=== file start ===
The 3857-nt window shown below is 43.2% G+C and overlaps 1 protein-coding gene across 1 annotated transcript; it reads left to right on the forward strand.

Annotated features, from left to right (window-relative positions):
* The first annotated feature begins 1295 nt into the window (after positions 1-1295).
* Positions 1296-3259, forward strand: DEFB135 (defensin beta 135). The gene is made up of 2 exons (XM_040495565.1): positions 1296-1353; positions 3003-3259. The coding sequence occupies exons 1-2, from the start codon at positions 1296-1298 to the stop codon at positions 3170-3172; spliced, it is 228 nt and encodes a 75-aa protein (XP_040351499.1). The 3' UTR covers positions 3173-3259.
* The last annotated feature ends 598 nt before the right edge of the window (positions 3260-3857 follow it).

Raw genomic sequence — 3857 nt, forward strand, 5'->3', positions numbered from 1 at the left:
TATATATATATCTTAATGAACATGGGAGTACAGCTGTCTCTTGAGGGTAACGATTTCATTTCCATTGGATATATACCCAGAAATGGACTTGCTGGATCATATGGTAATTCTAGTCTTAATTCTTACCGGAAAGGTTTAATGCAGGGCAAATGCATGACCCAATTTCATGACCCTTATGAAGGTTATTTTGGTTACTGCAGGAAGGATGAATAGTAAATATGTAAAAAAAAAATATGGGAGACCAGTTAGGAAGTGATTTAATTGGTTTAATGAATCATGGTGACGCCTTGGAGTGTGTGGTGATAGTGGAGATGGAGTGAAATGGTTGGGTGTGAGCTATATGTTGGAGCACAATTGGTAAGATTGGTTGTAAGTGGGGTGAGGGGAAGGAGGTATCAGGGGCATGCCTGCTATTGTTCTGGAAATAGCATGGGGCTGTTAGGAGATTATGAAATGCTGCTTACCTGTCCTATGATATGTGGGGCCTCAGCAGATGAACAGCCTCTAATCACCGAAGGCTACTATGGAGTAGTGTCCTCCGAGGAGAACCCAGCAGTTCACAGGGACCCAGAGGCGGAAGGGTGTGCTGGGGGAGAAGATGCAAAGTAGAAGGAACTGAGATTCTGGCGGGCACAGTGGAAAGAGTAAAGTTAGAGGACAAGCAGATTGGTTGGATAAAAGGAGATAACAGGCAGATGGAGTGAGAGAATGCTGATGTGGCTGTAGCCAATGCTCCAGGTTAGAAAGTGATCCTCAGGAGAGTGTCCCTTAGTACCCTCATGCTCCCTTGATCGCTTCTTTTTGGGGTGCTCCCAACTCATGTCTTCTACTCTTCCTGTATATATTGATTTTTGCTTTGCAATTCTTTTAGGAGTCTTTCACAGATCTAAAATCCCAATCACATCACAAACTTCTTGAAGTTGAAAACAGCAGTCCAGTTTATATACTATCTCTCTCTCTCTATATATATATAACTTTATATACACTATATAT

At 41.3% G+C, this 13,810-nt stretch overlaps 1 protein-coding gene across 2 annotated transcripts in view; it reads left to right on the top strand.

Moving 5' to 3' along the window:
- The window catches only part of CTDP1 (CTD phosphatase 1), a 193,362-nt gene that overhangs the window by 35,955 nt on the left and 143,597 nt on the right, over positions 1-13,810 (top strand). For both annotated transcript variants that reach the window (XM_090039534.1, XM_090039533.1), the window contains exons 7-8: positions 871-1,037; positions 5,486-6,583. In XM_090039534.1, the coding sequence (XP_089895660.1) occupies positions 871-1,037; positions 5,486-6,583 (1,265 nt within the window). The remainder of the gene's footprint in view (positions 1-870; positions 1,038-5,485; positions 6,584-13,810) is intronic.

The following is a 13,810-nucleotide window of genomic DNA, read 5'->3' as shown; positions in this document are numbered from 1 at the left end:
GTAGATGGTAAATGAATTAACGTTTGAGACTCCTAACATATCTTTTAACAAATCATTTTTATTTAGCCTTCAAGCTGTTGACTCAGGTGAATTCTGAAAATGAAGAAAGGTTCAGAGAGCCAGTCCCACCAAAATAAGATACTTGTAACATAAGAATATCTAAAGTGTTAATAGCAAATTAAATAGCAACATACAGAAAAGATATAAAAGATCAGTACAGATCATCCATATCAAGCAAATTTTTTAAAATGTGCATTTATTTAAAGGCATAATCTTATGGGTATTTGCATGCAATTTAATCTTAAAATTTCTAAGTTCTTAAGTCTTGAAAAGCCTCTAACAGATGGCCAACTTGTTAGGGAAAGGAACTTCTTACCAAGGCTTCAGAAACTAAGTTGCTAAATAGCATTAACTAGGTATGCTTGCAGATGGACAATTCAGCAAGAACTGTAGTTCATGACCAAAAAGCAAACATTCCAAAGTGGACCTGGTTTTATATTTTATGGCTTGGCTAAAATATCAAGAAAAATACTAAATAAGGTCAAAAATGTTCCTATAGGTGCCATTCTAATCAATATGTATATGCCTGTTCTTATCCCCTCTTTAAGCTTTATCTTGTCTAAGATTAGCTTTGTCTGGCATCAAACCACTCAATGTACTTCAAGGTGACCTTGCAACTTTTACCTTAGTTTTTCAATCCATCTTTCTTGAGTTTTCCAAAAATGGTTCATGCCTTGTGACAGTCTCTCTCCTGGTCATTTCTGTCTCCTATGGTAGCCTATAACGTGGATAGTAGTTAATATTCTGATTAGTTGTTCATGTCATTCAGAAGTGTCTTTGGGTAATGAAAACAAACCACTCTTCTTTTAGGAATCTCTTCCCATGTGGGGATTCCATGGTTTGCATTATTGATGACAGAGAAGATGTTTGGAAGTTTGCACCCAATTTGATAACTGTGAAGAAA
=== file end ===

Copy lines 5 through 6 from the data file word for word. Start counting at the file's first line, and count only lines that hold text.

* The last annotated feature ends 598 nt before the right edge of the window (positions 3260-3857 follow it).

Raw genomic sequence — 3857 nt, forward strand, 5'->3', positions numbered from 1 at the left: